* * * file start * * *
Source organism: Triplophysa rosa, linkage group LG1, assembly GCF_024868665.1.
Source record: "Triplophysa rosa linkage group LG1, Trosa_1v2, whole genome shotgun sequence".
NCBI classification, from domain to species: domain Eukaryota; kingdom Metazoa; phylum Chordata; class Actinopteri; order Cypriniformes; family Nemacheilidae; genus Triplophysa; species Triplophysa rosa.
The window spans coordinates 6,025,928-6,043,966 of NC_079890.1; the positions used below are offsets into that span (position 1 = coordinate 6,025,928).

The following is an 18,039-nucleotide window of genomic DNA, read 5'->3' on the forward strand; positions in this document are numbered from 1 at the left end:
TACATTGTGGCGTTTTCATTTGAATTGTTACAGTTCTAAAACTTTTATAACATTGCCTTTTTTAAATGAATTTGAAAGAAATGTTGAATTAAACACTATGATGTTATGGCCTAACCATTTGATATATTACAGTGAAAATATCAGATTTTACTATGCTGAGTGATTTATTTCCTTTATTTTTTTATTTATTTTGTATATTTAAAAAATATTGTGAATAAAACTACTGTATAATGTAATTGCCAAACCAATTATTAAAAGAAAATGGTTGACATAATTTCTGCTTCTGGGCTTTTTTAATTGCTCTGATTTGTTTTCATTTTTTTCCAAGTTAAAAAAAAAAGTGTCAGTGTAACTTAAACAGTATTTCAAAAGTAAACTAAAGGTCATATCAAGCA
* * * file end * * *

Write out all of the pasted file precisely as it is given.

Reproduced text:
Source organism: Triplophysa rosa, linkage group LG1, assembly GCF_024868665.1.
Source record: "Triplophysa rosa linkage group LG1, Trosa_1v2, whole genome shotgun sequence".
NCBI classification, from domain to species: domain Eukaryota; kingdom Metazoa; phylum Chordata; class Actinopteri; order Cypriniformes; family Nemacheilidae; genus Triplophysa; species Triplophysa rosa.
The window spans coordinates 6,025,928-6,043,966 of NC_079890.1; the positions used below are offsets into that span (position 1 = coordinate 6,025,928).

The following is an 18,039-nucleotide window of genomic DNA, read 5'->3' on the forward strand; positions in this document are numbered from 1 at the left end:
TACATTGTGGCGTTTTCATTTGAATTGTTACAGTTCTAAAACTTTTATAACATTGCCTTTTTTAAATGAATTTGAAAGAAATGTTGAATTAAACACTATGATGTTATGGCCTAACCATTTGATATATTACAGTGAAAATATCAGATTTTACTATGCTGAGTGATTTATTTCCTTTATTTTTTTATTTATTTTGTATATTTAAAAAATATTGTGAATAAAACTACTGTATAATGTAATTGCCAAACCAATTATTAAAAGAAAATGGTTGACATAATTTCTGCTTCTGGGCTTTTTTAATTGCTCTGATTTGTTTTCATTTTTTTCCAAGTTAAAAAAAAAAGTGTCAGTGTAACTTAAACAGTATTTCAAAAGTAAACTAAAGGTCATATCAAGCA